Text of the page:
Who Will Pay for America's $2.2 Trillion Infrastructure Backlog?
One of the many issues to have been largely left out of this year's presidential debates, America's growing infrastructure deficit (twice the size of the federal budget deficit) is unlikely to be addressed anytime soon by a federal government unable or unwilling to discuss trillions of dollars of new spending, reports Ashley Halsey III. In addition to the billions of dollars needed to replace aging roads and bridges, $30 billion is needed for the nation's ports, $107 is needed for the electrical grid, and $635 billion is needed to fix waste and drinking water systems.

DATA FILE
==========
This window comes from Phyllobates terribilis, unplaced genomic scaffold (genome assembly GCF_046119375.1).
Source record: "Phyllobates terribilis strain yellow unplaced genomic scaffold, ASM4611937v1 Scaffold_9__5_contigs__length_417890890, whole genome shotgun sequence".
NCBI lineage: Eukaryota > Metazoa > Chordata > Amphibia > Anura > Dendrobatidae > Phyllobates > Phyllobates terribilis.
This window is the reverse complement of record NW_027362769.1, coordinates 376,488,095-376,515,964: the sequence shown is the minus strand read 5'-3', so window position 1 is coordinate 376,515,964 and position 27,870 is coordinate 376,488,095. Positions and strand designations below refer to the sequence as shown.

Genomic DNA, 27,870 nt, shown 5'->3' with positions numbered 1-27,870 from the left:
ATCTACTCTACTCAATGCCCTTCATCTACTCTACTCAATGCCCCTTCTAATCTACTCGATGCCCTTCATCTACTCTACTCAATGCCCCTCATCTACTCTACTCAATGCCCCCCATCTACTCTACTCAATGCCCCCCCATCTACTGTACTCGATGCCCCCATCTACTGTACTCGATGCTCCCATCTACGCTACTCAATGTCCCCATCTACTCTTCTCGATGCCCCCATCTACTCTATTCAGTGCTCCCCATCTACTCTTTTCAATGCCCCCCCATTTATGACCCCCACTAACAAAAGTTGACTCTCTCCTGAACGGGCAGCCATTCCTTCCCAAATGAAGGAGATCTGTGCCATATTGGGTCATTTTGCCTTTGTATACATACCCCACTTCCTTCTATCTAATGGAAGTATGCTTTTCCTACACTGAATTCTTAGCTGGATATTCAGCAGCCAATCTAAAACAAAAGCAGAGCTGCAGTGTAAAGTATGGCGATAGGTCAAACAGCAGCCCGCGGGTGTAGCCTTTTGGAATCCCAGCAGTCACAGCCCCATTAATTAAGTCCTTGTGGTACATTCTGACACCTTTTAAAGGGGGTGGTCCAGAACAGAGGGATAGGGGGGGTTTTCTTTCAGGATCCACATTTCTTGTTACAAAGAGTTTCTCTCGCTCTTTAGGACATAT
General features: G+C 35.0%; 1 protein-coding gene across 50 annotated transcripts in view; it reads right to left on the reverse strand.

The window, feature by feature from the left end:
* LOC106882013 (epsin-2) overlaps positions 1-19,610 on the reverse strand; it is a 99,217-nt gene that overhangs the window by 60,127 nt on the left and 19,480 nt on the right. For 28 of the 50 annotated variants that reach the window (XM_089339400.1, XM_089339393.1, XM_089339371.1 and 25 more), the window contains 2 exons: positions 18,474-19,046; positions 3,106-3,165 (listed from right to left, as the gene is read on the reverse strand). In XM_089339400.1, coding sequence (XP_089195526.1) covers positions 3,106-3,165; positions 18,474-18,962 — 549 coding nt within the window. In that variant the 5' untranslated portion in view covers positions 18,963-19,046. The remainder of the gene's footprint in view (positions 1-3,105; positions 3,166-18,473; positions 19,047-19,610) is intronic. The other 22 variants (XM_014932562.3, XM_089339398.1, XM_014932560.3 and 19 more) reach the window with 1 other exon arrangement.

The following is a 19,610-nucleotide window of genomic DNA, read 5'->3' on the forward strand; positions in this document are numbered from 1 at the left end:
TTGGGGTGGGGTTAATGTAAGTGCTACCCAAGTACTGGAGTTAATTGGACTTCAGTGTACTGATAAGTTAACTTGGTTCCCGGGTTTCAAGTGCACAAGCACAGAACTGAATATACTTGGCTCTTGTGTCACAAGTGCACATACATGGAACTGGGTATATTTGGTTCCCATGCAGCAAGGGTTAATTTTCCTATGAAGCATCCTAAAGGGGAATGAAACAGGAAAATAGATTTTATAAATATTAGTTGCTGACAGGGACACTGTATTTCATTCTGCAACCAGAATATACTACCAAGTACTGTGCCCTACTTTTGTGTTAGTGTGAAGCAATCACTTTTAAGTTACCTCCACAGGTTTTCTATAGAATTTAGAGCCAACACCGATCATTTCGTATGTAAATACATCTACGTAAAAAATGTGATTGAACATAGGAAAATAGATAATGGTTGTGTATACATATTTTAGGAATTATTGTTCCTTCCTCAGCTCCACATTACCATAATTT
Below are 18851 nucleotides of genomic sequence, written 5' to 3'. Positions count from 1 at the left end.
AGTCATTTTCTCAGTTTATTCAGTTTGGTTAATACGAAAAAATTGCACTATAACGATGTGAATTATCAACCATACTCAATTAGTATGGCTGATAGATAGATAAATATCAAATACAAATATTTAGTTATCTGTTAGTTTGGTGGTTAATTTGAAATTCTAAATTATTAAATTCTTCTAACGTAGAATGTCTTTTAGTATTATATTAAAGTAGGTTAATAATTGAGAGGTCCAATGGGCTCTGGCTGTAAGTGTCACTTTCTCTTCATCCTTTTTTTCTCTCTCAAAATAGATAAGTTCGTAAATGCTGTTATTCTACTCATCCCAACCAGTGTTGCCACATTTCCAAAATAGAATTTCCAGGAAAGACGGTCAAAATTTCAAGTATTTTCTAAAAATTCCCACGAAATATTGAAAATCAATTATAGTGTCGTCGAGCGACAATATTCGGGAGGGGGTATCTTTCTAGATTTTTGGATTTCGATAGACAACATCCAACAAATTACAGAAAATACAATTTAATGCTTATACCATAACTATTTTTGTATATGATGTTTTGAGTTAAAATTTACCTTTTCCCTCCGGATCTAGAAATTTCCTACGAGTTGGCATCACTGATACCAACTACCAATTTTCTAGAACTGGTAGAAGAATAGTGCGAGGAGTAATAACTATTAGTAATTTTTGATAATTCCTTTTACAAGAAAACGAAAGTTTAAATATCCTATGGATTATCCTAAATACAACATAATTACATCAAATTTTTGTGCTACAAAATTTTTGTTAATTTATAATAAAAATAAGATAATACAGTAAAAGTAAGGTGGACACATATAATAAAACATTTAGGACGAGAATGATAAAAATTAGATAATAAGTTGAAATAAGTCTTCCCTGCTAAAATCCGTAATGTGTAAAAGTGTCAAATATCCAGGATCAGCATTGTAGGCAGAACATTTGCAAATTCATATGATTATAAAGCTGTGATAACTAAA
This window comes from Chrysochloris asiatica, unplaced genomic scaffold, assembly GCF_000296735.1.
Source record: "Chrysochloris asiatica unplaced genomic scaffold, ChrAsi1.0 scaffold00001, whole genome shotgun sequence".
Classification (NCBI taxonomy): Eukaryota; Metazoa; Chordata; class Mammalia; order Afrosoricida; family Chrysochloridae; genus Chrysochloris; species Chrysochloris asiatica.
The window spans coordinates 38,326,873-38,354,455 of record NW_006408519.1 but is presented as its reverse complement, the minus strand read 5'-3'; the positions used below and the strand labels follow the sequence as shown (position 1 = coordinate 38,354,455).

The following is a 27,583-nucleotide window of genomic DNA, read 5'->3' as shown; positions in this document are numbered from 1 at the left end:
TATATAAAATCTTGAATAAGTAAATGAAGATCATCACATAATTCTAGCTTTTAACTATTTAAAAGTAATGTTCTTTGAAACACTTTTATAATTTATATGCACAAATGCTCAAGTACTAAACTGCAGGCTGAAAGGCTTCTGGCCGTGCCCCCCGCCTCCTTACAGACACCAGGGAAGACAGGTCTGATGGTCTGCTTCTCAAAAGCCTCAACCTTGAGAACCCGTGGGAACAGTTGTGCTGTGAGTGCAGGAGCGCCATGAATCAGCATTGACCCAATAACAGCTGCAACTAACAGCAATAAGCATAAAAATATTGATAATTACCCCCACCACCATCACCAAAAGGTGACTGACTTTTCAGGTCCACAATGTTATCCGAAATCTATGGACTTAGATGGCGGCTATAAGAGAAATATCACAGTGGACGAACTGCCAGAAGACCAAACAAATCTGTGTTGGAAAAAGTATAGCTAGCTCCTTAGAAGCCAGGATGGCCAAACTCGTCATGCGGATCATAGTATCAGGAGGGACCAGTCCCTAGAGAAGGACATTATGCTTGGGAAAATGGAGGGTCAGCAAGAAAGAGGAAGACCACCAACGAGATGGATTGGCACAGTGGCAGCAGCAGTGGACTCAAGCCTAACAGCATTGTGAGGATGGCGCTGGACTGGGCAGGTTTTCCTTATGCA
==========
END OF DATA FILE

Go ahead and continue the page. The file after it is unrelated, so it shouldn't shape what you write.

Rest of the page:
"We see an expectation in the foreseeable future for reduced federal funding," said Geoffrey E. Buswick, the analyst who wrote a recent Standard & Poor's report on the subject. "The longer there is a tepid economic recovery, the more difficult it is to raise rates. There's already a gap in funding and it's only going to get greater, so it's the longer term that we're more worried about than the shorter term."
While some of the funding for necessary infrastructure repairs may come from private investors, local users and taxpayers are increasingly being targeted to fill the federal shortfall.